That everyone else was so protective of him was a good feeling, true. It made him feel like he was more than just another tool in the box of options. But he’d always felt that way, since he’d been pulled into this strange group of friends, and more so since James had shared the dungeon with him. He’d never felt like anyone would ask him to throw his life away; spare or otherwise.
And that’s why he was willing to do it, without question.
“Fine.” He said out loud, in a tone that reminded them all that this conversation wasn’t over. “But I would-”
Now, once again, he was cut off. But this time, by the front door bursting open.
Before anyone had processed that the form standing in the entryway, taking panting breaths from having sprinted up the stairs, was actually just JP, they’d all started moving. James had dropped the pan and was reaching for the closest knife the kitchen offered, Sarah was flexing her hand with a motion that would compel her magnetic field to rip anything vaguely related to iron away from the intruder, and Alanna just *had a gun*. Where she’d pulled that from, James wasn’t quite sure.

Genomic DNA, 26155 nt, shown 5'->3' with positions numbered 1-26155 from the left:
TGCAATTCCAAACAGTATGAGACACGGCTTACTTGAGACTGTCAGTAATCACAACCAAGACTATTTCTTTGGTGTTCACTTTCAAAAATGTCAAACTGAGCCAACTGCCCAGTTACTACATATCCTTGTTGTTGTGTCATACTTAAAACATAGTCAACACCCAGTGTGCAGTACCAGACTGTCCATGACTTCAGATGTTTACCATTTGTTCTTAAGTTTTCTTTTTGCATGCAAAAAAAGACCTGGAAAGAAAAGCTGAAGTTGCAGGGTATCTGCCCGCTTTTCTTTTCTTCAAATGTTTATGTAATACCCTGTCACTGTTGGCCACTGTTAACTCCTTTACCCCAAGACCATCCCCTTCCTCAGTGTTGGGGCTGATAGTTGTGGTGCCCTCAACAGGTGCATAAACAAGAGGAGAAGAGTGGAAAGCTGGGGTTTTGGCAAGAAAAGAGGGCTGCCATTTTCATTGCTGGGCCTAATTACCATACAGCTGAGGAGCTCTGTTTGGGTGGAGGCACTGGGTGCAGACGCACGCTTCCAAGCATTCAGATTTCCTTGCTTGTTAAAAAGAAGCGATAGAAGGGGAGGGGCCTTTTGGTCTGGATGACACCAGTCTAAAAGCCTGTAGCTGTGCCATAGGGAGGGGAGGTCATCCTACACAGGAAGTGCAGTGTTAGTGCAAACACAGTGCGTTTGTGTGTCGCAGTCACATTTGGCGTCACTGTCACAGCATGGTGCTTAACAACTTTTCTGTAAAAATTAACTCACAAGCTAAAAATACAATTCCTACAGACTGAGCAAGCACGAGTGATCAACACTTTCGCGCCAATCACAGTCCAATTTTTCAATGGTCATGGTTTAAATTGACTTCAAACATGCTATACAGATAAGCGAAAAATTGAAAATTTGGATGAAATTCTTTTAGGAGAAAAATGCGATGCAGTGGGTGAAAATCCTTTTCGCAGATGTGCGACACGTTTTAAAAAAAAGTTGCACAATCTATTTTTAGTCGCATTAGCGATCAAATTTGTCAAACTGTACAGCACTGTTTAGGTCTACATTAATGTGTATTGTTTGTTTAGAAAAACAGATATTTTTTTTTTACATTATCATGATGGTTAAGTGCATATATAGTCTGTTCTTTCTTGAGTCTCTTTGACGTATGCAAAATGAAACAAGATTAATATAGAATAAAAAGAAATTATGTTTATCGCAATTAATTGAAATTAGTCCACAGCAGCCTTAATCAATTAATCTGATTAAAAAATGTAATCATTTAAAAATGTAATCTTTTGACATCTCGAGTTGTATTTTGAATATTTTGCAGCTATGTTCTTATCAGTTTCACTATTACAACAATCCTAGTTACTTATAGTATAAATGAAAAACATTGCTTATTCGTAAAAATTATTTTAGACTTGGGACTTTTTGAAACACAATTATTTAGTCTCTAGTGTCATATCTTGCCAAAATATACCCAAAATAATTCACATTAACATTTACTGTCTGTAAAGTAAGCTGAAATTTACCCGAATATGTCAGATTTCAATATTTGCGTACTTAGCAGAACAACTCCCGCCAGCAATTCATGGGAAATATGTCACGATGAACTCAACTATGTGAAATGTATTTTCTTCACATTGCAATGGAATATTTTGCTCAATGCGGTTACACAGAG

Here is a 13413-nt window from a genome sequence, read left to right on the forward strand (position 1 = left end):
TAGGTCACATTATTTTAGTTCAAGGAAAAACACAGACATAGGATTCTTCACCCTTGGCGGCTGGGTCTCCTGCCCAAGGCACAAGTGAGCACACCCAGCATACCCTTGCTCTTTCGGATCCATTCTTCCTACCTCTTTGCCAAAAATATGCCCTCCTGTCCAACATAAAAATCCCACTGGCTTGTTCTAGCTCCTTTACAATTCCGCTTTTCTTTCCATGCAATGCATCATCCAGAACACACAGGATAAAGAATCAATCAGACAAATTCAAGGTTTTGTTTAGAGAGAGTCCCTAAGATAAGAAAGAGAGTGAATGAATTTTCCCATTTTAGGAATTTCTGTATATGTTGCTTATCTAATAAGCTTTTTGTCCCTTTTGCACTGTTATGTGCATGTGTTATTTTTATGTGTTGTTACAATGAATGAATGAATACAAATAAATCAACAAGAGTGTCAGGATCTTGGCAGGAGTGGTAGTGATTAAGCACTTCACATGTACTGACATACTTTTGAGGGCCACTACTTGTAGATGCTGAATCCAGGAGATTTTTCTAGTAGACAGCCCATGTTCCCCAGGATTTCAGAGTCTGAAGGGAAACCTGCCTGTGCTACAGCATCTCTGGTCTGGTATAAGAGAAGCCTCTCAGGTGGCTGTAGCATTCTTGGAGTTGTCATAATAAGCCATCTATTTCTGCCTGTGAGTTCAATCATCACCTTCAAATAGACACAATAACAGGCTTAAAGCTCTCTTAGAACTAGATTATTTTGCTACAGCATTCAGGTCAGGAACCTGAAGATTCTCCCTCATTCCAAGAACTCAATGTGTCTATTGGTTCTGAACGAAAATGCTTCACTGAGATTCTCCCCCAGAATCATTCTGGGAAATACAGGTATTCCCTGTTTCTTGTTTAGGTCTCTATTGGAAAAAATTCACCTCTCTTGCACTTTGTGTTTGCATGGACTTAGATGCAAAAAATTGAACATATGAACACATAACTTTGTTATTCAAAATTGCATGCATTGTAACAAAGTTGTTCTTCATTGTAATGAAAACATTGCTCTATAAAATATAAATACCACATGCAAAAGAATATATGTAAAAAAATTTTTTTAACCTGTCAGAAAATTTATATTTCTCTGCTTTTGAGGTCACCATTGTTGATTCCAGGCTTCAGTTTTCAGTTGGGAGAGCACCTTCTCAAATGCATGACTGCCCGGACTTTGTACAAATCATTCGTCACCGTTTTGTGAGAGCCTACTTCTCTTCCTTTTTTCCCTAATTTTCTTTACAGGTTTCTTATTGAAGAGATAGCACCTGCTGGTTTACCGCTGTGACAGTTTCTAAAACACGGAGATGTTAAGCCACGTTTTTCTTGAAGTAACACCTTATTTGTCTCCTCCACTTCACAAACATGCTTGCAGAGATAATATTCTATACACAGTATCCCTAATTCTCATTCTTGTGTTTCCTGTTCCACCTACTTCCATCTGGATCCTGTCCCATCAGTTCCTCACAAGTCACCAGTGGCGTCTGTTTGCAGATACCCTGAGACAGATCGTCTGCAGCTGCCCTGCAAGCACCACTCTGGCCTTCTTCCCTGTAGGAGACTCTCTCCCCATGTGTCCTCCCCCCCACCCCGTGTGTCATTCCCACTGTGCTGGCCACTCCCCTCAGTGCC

Everyone instantly dropped their guards back when they realized it was just JP.
“Good afternoon.” Secret announced to him with a dour voice. “James wishes to offer you breakfast.” He said, shattering the tense atmosphere.
“Jesus Christ, JP, don’t you knock?” James asked. “Also, want a pancake? Oh, also, did you get my messages about the suspicious day trading thing?” He followed up as he slid the blade back into the knife block.
JP, leaning forward with his hands on his knees as he breathed heavily, held out a hand to wave off James’ breakfast offer, ignoring the weaponry and the slight at his potential trade violations. “Don’t you fuckers answer your *phones*?” He demanded of them.